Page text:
Patients and Setting
The study was conducted from November 27, 2001 to February 28, 2002 in the Massachusetts General Hospital Medical Walk-In Unit (Boston, Mass.). The Medical Walk-In Unit is an adult acute care clinic, open 7 days a week, where most patients are seen on a first-come, first-served basis.
At check-in, the unit secretary directed patients to a flyer that stated: “Do you have runny nose, cough, congestion or stuffiness, sore throat, ear pain, sinus pain or other symptoms that makes you think you may have pneumonia, bronchitis, sinusitis, a cold, the flu or another respiratory infection?” If the patient had respiratory symptoms, the secretary offered the patient a “Respiratory Illness Survey” to complete in the waiting room. Patients could also receive a survey by responding to flyers posted in the waiting room or by being asked by the triage nurses. The secretaries and nurses were not required to verify the presence of respiratory symptoms. Patients were not informed of the content or purpose of the study prior to being given the survey.
Surveys were filled out and returned to a lockbox in the waiting room before the patient's visit with the physician. Although efforts were made to include as many patients as possible, participation in the study was voluntary. Patients gave their consent to participate by returning a survey. No data are available concerning the demographics or diagnoses of the patients who declined participation.
Information on the survey was not available to the treating physician. Information about recorded history, physical exam findings, diagnosis, and medications prescribed was later abstracted from the chart. The Institutional Review Board of Massachusetts General Hospital approved the study protocol.
Respiratory Illness Survey
Patients answered questions about characteristics of the present illness, reason for the visit, expectations for the visit, desire for antibiotics, demographics, and comorbid illnesses. Questions were derived from prior studies.12–14,19,20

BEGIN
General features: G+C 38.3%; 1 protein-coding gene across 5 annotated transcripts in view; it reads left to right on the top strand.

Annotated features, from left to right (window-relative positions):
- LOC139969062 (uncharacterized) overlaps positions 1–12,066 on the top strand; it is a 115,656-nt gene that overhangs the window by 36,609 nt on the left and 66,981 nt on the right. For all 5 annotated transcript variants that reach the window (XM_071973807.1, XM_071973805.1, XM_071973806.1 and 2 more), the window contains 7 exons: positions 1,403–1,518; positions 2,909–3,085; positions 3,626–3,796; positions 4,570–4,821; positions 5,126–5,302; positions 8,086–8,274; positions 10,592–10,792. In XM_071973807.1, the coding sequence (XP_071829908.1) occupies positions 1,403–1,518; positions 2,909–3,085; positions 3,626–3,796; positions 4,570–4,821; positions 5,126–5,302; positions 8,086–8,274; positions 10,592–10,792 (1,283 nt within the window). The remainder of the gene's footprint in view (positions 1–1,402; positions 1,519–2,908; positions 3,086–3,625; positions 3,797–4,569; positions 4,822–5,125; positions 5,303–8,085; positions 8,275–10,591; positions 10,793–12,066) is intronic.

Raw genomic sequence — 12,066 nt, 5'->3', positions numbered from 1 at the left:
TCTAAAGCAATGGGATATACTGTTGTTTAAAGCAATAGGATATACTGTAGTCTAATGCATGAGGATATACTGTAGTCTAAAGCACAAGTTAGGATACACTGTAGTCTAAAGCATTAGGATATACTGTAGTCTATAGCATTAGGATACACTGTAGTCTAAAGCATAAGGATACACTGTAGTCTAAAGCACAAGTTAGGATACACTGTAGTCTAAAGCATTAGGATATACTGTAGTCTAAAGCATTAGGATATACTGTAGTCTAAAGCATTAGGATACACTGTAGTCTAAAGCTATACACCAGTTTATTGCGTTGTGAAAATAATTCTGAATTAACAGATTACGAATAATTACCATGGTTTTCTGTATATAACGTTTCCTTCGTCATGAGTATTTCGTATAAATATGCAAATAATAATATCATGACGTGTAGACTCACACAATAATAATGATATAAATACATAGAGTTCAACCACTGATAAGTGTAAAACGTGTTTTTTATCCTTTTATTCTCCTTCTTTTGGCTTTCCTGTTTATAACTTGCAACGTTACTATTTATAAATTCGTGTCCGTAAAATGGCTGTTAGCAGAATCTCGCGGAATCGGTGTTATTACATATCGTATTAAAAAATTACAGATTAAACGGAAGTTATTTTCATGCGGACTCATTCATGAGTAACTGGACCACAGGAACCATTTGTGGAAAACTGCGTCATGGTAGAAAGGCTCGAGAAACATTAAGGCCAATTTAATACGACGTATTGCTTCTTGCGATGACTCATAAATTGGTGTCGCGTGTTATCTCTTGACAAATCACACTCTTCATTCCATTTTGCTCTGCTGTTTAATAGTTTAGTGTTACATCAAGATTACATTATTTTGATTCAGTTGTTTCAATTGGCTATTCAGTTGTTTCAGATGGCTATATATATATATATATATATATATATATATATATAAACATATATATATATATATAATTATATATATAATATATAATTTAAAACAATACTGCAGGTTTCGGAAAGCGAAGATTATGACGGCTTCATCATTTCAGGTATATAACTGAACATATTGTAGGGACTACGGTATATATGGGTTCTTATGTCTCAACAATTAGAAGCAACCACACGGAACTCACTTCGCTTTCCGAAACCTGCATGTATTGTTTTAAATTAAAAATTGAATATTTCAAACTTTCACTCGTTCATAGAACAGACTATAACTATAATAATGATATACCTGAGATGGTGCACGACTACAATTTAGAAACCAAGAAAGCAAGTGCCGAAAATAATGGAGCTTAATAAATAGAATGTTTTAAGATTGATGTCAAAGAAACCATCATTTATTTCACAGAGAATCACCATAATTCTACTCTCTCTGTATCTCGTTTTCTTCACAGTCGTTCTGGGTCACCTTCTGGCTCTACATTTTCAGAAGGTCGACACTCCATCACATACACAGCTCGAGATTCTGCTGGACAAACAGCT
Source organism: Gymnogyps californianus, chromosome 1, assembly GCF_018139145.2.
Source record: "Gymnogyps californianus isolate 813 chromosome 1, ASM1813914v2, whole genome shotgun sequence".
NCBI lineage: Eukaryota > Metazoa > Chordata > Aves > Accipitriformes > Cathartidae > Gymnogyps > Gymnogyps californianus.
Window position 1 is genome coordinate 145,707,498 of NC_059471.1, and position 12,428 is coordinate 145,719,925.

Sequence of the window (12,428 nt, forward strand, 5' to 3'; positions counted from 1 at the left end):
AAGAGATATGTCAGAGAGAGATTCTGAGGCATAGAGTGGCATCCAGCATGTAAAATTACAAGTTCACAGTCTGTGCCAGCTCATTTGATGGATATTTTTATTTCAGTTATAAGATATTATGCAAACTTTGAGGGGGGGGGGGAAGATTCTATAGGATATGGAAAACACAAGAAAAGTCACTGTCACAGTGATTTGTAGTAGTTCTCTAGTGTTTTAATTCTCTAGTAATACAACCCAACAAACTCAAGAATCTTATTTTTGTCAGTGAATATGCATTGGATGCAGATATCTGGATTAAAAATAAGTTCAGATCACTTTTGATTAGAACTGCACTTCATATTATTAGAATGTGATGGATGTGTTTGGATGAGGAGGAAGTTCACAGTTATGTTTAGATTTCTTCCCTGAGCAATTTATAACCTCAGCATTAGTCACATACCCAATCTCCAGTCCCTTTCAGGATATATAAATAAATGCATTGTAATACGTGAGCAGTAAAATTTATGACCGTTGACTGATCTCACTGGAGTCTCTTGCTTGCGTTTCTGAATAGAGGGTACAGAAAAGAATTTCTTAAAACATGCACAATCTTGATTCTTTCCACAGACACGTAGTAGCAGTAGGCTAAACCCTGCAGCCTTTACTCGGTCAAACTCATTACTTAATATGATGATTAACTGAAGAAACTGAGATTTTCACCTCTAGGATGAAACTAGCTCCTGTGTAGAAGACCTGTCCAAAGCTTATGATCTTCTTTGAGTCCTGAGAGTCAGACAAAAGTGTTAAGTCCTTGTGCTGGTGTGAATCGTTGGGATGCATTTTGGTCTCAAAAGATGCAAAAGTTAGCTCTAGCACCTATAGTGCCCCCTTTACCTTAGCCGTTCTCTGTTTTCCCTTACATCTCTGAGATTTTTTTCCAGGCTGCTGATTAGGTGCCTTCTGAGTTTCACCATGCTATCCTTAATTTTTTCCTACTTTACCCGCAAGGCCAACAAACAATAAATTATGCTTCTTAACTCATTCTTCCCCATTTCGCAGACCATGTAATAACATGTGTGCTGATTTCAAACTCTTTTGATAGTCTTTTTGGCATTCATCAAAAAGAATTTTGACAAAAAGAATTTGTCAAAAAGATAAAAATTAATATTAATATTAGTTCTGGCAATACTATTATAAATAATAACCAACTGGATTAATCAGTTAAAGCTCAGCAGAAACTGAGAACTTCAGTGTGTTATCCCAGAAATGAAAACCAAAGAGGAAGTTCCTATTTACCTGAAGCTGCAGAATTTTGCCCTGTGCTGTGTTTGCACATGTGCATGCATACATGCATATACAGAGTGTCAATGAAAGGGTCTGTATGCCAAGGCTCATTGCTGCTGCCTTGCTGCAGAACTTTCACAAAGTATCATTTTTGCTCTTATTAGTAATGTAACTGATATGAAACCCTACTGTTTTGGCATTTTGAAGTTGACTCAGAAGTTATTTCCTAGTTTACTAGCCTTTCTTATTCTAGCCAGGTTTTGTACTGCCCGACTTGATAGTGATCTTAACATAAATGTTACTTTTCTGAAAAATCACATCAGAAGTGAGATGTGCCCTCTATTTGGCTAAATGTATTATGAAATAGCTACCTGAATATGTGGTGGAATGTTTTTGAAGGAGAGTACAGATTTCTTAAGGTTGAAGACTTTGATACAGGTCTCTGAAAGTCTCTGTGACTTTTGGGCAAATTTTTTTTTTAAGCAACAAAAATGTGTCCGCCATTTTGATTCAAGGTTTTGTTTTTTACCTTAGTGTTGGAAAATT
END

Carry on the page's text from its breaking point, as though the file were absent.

Prior to study use, clinicians and patients reviewed the questionnaire to ensure understandability.
Information about the present illness included asking about the duration of illness, whether the patient missed work due to illness, and 24 specific symptoms using yes/no questions. Patients were asked how bothered they were by the present illness on a 5-point scale, from “extremely bothered” to “not bothered.” Patients indicated their primary reason for coming to the clinic by answering the question “For your visit today, of the reasons for coming to the clinic, which one is most important to you?” With this question, we sought to understand the main goal served by getting better. Possible reasons for the visit included getting better because the symptoms are annoying, getting better because of pain, getting better to care for family, getting better to return to work, getting better for leisure time or travel, or getting better for another reason.
Patients indicated their primary expectation for the visit by answering the question “For your visit today, of the expectations below, which one is most important to you?” With this question, we sought to know what the patient wanted to happen at the visit. Possible expectations included having tests or x-rays, getting a diagnosis, getting reassurance, getting a referral, getting a nonantibiotic treatment, getting an antibiotic prescription, or getting an estimate of how long the symptoms would last.
Desire for antibiotics was assessed using a 5-point Likert scale (strongly agree to strongly disagree) in response to the statement “I want antibiotics for my illness today.” Similar response frames were used to assess whether patients felt that antibiotics work for them when they have a cold, repeated use of antibiotics could be harmful to them personally, or if they planned on asking the doctor for antibiotics.